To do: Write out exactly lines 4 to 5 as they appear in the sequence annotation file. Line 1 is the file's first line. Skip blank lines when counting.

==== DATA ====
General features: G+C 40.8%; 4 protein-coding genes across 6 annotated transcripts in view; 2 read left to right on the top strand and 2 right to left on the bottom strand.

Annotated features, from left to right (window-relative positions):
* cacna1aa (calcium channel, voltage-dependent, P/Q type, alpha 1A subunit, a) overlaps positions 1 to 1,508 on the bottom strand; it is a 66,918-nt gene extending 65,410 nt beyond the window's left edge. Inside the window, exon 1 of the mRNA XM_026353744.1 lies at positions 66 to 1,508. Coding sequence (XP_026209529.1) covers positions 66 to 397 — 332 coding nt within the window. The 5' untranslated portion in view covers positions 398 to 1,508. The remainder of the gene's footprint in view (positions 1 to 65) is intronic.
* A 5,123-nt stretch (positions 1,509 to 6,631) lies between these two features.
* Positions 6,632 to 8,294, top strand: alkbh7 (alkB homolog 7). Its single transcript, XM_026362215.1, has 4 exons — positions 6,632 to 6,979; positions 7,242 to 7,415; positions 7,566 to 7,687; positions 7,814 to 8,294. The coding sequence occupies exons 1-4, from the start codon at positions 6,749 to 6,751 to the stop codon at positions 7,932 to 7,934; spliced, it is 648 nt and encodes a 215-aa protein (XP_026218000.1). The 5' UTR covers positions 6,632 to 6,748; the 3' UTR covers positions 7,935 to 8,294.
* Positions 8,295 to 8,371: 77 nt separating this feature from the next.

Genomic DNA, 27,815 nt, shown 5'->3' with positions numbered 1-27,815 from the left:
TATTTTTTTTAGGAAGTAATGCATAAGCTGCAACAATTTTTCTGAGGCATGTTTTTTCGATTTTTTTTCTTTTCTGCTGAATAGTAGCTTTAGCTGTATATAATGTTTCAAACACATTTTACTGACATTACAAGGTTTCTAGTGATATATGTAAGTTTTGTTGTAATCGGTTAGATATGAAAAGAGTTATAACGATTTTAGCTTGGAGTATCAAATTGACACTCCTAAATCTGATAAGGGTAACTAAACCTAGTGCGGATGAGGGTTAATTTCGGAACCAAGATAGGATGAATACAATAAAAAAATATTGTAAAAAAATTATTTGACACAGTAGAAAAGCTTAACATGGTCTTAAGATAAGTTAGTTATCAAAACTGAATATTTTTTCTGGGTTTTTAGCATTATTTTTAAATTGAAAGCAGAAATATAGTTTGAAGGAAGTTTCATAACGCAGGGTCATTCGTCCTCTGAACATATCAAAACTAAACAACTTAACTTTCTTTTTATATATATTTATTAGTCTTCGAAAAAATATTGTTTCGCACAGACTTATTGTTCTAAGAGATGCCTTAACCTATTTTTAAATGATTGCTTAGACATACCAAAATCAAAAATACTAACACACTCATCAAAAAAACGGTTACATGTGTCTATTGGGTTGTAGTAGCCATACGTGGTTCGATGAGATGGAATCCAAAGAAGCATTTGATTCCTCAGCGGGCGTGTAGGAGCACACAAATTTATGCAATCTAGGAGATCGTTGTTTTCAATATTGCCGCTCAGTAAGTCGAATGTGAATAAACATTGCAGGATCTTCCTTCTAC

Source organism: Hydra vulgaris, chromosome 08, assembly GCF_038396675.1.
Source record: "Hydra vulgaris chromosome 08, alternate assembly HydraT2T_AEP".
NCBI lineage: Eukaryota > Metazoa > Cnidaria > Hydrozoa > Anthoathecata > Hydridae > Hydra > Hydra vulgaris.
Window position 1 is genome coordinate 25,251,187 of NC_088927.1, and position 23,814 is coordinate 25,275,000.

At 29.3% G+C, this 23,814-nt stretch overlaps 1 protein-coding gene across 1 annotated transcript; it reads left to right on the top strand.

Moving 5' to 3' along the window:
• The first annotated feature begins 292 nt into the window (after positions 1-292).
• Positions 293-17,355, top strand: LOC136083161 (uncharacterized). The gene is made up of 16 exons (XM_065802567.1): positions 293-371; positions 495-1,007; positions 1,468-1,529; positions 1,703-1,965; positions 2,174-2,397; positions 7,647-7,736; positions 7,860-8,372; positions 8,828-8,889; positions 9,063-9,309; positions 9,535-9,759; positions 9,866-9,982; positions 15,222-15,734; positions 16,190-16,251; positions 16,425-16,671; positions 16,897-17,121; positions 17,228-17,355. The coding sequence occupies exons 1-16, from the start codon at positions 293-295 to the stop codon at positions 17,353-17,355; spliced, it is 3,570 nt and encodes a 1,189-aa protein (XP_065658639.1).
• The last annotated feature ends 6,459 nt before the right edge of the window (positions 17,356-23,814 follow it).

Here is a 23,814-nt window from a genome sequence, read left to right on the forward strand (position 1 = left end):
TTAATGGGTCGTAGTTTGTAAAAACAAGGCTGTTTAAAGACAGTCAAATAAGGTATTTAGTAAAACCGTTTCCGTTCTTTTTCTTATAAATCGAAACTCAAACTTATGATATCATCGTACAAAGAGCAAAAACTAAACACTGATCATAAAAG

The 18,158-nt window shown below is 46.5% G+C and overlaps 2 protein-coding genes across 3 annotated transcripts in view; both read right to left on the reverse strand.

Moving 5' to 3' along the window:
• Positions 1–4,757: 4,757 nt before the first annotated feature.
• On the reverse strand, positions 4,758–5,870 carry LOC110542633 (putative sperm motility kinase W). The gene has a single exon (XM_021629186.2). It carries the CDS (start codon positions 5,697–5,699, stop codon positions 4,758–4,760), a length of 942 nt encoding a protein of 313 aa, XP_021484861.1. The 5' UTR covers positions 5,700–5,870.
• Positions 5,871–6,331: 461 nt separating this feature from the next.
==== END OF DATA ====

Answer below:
* A 5,123-nt stretch (positions 1,509 to 6,631) lies between these two features.
* Positions 6,632 to 8,294, top strand: alkbh7 (alkB homolog 7). Its single transcript, XM_026362215.1, has 4 exons — positions 6,632 to 6,979; positions 7,242 to 7,415; positions 7,566 to 7,687; positions 7,814 to 8,294. The coding sequence occupies exons 1-4, from the start codon at positions 6,749 to 6,751 to the stop codon at positions 7,932 to 7,934; spliced, it is 648 nt and encodes a 215-aa protein (XP_026218000.1). The 5' UTR covers positions 6,632 to 6,748; the 3' UTR covers positions 7,935 to 8,294.